While it’s admittedly an obvious statement, choosing the right enclosure to protect your electrical equipment is vital. That’s why the next few posts will delve into three main enclosure consideration categories: structure, manufacturer and configuring. When thinking through the structural features you’ll need your enclosure to have, first think about materials.
Three main categories of enclosure material are available on the market: metal, fiberglass and polycarbonate. Integra manufactures polycarbonate enclosures both because of its strength, impact resistance and ability to weather harsh environments. There has been some confusion about whether or not polycarbonate enclosures can be used for outdoor applications: let’s set the record straight now! All materials, including sensitive and delicate electrical equipment, can be safely housed—even in outdoor conditions—in polycarbonate enclosures. An added benefit of the thermoplastic enclosures is that they are non-corrosive, non-conductive and lighter compared to steel.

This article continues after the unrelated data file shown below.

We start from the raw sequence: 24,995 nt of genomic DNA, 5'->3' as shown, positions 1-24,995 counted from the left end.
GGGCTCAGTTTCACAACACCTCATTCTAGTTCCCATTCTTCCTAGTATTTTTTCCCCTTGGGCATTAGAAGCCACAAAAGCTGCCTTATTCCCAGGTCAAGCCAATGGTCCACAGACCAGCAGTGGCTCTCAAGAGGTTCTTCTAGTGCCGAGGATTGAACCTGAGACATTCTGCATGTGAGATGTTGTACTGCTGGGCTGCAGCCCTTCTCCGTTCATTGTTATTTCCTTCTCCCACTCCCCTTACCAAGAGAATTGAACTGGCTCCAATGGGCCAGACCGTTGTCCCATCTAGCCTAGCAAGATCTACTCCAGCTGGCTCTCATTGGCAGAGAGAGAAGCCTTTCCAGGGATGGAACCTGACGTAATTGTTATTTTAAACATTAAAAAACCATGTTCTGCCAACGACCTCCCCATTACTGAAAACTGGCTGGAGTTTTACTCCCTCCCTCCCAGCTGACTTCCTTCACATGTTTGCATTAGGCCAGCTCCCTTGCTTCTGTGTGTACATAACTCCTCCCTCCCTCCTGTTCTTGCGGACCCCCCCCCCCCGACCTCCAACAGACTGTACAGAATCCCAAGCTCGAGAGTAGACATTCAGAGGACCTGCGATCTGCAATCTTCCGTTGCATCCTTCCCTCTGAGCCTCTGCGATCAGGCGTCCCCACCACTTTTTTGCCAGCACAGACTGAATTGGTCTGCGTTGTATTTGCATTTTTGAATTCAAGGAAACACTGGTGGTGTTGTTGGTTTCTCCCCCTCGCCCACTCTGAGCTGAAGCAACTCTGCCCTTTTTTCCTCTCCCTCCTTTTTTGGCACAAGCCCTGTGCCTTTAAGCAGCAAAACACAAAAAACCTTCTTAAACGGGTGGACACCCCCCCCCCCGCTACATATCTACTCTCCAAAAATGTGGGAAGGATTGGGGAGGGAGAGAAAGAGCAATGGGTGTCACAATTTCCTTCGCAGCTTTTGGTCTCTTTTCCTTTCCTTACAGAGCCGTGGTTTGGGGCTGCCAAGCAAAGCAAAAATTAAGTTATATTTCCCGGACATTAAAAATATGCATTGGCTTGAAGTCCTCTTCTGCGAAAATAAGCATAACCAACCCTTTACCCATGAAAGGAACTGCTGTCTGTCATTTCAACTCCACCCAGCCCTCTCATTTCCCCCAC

Another important factor to consider when choosing an enclosure is its construction. While some enclosures are bolted together at the edges of panels, many molded plastic enclosures don’t require bolts because they can be manufactured seamlessly. So when you are deciding which enclosure to go with, the key is to know the demands of your application. If your new enclosure will be housed in a high-impact environment, a non-bolted style may be a better choice for you.
Don’t underestimate this important facet of your enclosure. Before you buy your enclosure, make sure that the hinges are easily accessible and can be easily replaced when necessary. Hinges should also allow a wide angle door swing. Your enclosure’s door swing should open at least 180°. However, an even wider angle — up to 225° — may be an important advantage when you need to service the equipment stored inside your enclosure. Both metallic and non-metallic hinges are available. Whichever option you choose, make sure that your hinges are durable enough to handle the rigors of heavy use.
Next post will cover important checklist items for your enclosure manufacturer. Stay tuned!